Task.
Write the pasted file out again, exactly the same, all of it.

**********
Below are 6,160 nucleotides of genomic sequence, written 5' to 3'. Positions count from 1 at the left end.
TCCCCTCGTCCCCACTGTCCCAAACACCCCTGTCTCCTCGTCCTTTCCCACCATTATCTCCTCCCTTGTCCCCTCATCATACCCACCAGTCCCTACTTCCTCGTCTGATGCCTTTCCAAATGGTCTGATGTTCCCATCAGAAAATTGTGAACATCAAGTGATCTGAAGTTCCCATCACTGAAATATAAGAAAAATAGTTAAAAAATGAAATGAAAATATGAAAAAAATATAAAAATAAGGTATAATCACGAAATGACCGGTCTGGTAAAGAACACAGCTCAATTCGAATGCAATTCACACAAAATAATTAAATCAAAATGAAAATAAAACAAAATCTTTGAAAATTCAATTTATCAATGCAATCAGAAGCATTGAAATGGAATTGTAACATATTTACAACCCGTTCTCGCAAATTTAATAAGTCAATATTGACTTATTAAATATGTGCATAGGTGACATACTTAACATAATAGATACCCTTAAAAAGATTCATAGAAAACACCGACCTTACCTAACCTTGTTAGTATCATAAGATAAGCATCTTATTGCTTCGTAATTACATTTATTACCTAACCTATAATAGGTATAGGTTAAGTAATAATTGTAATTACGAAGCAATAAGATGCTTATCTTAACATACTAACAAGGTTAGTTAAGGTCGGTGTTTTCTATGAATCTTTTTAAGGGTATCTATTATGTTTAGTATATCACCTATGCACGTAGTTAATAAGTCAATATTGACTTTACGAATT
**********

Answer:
Below are 6,160 nucleotides of genomic sequence, written 5' to 3'. Positions count from 1 at the left end.
TCCCCTCGTCCCCACTGTCCCAAACACCCCTGTCTCCTCGTCCTTTCCCACCATTATCTCCTCCCTTGTCCCCTCATCATACCCACCAGTCCCTACTTCCTCGTCTGATGCCTTTCCAAATGGTCTGATGTTCCCATCAGAAAATTGTGAACATCAAGTGATCTGAAGTTCCCATCACTGAAATATAAGAAAAATAGTTAAAAAATGAAATGAAAATATGAAAAAAATATAAAAATAAGGTATAATCACGAAATGACCGGTCTGGTAAAGAACACAGCTCAATTCGAATGCAATTCACACAAAATAATTAAATCAAAATGAAAATAAAACAAAATCTTTGAAAATTCAATTTATCAATGCAATCAGAAGCATTGAAATGGAATTGTAACATATTTACAACCCGTTCTCGCAAATTTAATAAGTCAATATTGACTTATTAAATATGTGCATAGGTGACATACTTAACATAATAGATACCCTTAAAAAGATTCATAGAAAACACCGACCTTACCTAACCTTGTTAGTATCATAAGATAAGCATCTTATTGCTTCGTAATTACATTTATTACCTAACCTATAATAGGTATAGGTTAAGTAATAATTGTAATTACGAAGCAATAAGATGCTTATCTTAACATACTAACAAGGTTAGTTAAGGTCGGTGTTTTCTATGAATCTTTTTAAGGGTATCTATTATGTTTAGTATATCACCTATGCACGTAGTTAATAAGTCAATATTGACTTTACGAATT